HIP and the power of the collective corazón

Listening, reflecting, and moving forward

I have had the privilege of a varied and exciting career doing the work I love. Leading Hispanics in Philanthropy (HIP) feels like the logical and natural progression of this journey. When I joined HIP, I began with a listening tour. It was important to take the time and be intentional about meeting with all of our different stakeholders – staff, HIP members, emerging líderes, trustees, CEOs, and partners. I wanted to learn about their experiences, gather feedback about HIP’s work and 35-year legacy, and discuss what needs to come next.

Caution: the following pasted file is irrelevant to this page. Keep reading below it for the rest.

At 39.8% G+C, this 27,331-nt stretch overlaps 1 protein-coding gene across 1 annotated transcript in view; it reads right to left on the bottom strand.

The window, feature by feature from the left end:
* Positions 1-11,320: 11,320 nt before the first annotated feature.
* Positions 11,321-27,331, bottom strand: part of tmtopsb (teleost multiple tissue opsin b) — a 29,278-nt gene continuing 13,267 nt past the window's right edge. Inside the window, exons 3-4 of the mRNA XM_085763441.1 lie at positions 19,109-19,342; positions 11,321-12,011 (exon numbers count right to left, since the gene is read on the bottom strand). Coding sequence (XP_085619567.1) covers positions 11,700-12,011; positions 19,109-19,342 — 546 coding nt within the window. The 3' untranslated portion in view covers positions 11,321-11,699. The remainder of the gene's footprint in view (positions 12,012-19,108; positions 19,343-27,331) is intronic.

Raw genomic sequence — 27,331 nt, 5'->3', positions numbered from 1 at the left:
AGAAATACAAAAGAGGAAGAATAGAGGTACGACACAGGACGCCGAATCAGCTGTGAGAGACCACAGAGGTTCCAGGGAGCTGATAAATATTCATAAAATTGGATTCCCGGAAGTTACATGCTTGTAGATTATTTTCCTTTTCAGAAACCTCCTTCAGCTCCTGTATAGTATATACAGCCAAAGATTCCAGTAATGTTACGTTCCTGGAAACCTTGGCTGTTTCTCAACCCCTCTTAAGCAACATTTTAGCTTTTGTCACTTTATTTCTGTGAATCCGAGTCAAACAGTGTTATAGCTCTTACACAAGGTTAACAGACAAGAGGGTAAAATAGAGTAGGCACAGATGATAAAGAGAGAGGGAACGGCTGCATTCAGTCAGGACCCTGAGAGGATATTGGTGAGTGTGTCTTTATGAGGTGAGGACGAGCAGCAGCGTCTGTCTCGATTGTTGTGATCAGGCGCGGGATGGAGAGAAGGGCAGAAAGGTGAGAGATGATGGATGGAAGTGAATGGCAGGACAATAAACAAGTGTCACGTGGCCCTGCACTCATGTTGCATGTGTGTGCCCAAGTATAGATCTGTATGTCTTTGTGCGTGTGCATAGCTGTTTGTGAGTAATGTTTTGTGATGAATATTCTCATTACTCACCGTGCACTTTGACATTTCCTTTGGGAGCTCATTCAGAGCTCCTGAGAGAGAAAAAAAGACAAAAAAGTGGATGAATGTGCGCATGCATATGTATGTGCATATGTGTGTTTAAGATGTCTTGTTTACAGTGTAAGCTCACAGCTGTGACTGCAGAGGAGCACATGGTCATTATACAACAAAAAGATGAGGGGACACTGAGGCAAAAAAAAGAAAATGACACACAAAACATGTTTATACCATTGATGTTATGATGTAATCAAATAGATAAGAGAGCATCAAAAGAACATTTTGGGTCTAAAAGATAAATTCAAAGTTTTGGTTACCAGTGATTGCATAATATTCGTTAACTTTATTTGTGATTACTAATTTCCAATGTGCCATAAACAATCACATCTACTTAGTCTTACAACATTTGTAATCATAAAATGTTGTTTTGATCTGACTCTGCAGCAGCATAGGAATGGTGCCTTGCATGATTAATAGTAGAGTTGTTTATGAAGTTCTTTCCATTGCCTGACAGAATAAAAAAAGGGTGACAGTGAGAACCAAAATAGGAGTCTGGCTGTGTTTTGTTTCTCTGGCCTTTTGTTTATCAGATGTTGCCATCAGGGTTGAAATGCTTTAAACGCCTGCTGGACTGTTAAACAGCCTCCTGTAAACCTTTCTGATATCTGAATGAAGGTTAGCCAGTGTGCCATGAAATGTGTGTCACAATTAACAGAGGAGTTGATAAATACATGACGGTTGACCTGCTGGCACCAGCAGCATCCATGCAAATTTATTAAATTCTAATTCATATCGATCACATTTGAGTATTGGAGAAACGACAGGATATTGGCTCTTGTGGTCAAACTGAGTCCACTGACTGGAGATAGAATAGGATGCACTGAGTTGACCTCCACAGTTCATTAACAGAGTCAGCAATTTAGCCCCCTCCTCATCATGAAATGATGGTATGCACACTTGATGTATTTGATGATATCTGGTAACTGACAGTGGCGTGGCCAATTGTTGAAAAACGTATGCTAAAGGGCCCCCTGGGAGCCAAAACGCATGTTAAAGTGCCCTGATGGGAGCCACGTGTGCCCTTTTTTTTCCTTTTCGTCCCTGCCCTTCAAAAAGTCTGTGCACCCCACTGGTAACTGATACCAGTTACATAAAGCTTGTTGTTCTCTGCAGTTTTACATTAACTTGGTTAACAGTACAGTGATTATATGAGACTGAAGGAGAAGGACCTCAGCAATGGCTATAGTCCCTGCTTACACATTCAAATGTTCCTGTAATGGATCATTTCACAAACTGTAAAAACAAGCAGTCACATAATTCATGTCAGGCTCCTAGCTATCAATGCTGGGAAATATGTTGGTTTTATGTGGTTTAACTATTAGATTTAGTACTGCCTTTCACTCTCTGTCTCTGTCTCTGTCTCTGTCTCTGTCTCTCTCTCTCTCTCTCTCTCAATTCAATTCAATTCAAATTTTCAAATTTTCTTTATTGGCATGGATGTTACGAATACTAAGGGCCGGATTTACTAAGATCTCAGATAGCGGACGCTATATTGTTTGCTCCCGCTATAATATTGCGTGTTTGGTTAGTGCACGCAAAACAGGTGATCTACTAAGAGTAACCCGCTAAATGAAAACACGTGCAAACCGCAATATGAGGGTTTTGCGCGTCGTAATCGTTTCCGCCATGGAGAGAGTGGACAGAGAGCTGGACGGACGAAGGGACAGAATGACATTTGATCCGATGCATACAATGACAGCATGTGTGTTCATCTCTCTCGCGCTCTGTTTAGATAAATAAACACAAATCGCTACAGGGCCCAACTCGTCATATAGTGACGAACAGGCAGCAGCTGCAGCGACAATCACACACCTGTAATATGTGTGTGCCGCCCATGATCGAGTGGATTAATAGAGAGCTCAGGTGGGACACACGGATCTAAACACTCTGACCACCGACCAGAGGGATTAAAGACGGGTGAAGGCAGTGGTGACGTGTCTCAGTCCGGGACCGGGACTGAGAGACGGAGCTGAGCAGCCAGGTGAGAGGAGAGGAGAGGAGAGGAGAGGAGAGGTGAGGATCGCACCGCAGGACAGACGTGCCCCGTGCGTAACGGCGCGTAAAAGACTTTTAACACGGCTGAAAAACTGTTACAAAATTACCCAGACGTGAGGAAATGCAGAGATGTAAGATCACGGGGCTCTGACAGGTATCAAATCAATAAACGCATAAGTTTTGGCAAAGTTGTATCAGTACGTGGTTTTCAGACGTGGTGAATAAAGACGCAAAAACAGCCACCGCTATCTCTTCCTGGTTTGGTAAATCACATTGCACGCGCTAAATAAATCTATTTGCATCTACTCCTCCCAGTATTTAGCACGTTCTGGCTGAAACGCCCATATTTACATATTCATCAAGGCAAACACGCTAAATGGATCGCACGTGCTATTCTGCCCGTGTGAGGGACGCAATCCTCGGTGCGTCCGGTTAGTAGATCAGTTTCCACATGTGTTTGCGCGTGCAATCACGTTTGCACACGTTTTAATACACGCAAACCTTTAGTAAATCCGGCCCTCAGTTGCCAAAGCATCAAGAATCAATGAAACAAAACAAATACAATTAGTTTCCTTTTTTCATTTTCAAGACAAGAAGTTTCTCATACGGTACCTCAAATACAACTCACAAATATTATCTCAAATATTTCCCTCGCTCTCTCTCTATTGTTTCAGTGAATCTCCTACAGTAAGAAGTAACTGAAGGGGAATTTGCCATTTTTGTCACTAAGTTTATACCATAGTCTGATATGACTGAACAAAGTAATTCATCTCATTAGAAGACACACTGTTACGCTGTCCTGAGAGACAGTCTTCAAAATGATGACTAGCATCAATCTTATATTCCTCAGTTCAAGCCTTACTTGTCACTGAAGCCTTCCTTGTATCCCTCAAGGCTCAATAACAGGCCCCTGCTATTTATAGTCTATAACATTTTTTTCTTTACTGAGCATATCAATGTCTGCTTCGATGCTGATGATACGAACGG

We’ve heard you. You have shaped how HIP is evolving in this complex world. What follows are my reflections, learnings, and vision for how we will move forward together.

How I came to understand the power of collective action

I started my journey in the 1980s, working in community-based organizations on the front lines of social change. I cut my teeth on immigration issues in Washington, D.C., focusing on TPS — temporary protected status — especially for the Salvadoran community.

When I first joined the federal government, just over 20 years ago, I examined how the public sector was working with organizations that provide direct services, as well as with advocates dedicated to addressing the root causes of social issues. That’s where I first witnessed the role of philanthropy and understood its importance and potential. I also learned that in order to work effectively and at scale we needed ways to bring together diverse stakeholders.